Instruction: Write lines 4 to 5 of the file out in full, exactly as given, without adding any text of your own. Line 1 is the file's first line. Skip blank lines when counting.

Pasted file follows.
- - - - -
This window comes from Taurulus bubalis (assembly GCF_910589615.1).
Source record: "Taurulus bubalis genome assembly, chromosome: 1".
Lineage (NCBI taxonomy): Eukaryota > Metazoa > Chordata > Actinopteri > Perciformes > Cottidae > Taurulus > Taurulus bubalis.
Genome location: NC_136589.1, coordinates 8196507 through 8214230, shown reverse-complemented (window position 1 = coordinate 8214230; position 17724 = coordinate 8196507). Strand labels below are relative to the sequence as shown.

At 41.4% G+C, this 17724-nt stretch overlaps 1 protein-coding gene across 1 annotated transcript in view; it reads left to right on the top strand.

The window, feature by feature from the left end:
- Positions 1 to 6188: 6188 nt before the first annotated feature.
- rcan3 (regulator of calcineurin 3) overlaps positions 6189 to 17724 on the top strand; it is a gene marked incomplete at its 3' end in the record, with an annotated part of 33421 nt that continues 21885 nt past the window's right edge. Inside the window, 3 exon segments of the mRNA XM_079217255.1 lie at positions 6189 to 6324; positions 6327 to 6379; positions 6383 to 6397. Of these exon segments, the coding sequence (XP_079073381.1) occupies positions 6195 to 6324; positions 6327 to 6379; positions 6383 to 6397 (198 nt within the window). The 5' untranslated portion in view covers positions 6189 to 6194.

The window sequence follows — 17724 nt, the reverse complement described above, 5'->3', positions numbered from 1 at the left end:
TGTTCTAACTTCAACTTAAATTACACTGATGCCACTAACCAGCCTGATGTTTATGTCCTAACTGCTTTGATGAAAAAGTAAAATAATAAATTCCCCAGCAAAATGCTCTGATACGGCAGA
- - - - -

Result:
Genome location: NC_136589.1, coordinates 8196507 through 8214230, shown reverse-complemented (window position 1 = coordinate 8214230; position 17724 = coordinate 8196507). Strand labels below are relative to the sequence as shown.

At 41.4% G+C, this 17724-nt stretch overlaps 1 protein-coding gene across 1 annotated transcript in view; it reads left to right on the top strand.